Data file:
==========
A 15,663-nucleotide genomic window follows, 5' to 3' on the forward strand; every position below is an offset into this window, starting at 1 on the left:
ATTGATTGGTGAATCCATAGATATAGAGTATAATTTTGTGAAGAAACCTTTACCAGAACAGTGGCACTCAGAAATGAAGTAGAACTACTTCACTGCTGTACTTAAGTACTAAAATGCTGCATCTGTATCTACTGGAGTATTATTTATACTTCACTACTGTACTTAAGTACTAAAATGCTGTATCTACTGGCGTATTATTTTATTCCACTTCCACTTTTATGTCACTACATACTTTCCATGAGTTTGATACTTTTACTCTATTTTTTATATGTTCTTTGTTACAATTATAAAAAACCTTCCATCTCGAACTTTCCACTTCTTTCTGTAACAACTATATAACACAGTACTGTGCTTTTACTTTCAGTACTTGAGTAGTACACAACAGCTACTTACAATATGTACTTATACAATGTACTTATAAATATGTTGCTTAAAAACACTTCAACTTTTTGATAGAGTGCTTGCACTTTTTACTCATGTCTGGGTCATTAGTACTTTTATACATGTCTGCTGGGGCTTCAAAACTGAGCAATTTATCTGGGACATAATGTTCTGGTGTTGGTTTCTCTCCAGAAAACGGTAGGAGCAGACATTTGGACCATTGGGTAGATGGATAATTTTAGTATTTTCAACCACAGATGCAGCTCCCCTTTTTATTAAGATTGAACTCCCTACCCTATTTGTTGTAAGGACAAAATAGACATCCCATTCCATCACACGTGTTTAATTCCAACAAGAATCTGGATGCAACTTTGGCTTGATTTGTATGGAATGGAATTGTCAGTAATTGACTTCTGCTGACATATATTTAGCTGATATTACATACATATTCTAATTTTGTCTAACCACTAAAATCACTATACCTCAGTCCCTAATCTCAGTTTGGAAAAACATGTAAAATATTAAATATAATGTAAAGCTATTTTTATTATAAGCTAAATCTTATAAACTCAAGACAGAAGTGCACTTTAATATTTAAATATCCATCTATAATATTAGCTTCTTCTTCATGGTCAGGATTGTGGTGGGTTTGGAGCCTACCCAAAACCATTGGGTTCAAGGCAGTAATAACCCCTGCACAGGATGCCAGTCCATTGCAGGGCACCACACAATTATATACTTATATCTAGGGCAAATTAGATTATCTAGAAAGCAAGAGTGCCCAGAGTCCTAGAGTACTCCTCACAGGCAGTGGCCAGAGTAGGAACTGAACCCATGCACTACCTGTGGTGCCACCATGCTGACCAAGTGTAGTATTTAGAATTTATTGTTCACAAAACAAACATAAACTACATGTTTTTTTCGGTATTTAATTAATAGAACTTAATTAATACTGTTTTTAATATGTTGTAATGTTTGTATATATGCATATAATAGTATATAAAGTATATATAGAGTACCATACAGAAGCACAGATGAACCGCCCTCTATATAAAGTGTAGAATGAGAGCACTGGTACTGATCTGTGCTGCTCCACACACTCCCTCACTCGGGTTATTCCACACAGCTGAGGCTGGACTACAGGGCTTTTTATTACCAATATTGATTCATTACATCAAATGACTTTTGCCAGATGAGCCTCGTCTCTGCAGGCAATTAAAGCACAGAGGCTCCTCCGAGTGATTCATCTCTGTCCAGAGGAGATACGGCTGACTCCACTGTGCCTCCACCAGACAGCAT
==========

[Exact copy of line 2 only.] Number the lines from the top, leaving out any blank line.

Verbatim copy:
ATTGATTGGTGAATCCATAGATATAGAGTATAATTTTGTGAAGAAACCTTTACCAGAACAGTGGCACTCAGAAATGAAGTAGAACTACTTCACTGCTGTACTTAAGTACTAAAATGCTGCATCTGTATCTACTGGAGTATTATTTATACTTCACTACTGTACTTAAGTACTAAAATGCTGTATCTACTGGCGTATTATTTTATTCCACTTCCACTTTTATGTCACTACATACTTTCCATGAGTTTGATACTTTTACTCTATTTTTTATATGTTCTTTGTTACAATTATAAAAAACCTTCCATCTCGAACTTTCCACTTCTTTCTGTAACAACTATATAACACAGTACTGTGCTTTTACTTTCAGTACTTGAGTAGTACACAACAGCTACTTACAATATGTACTTATACAATGTACTTATAAATATGTTGCTTAAAAACACTTCAACTTTTTGATAGAGTGCTTGCACTTTTTACTCATGTCTGGGTCATTAGTACTTTTATACATGTCTGCTGGGGCTTCAAAACTGAGCAATTTATCTGGGACATAATGTTCTGGTGTTGGTTTCTCTCCAGAAAACGGTAGGAGCAGACATTTGGACCATTGGGTAGATGGATAATTTTAGTATTTTCAACCACAGATGCAGCTCCCCTTTTTATTAAGATTGAACTCCCTACCCTATTTGTTGTAAGGACAAAATAGACATCCCATTCCATCACACGTGTTTAATTCCAACAAGAATCTGGATGCAACTTTGGCTTGATTTGTATGGAATGGAATTGTCAGTAATTGACTTCTGCTGACATATATTTAGCTGATATTACATACATATTCTAATTTTGTCTAACCACTAAAATCACTATACCTCAGTCCCTAATCTCAGTTTGGAAAAACATGTAAAATATTAAATATAATGTAAAGCTATTTTTATTATAAGCTAAATCTTATAAACTCAAGACAGAAGTGCACTTTAATATTTAAATATCCATCTATAATATTAGCTTCTTCTTCATGGTCAGGATTGTGGTGGGTTTGGAGCCTACCCAAAACCATTGGGTTCAAGGCAGTAATAACCCCTGCACAGGATGCCAGTCCATTGCAGGGCACCACACAATTATATACTTATATCTAGGGCAAATTAGATTATCTAGAAAGCAAGAGTGCCCAGAGTCCTAGAGTACTCCTCACAGGCAGTGGCCAGAGTAGGAACTGAACCCATGCACTACCTGTGGTGCCACCATGCTGACCAAGTGTAGTATTTAGAATTTATTGTTCACAAAACAAACATAAACTACATGTTTTTTTCGGTATTTAATTAATAGAACTTAATTAATACTGTTTTTAATATGTTGTAATGTTTGTATATATGCATATAATAGTATATAAAGTATATATAGAGTACCATACAGAAGCACAGATGAACCGCCCTCTATATAAAGTGTAGAATGAGAGCACTGGTACTGATCTGTGCTGCTCCACACACTCCCTCACTCGGGTTATTCCACACAGCTGAGGCTGGACTACAGGGCTTTTTATTACCAATATTGATTCATTACATCAAATGACTTTTGCCAGATGAGCCTCGTCTCTGCAGGCAATTAAAGCACAGAGGCTCCTCCGAGTGATTCATCTCTGTCCAGAGGAGATACGGCTGACTCCACTGTGCCTCCACCAGACAGCAT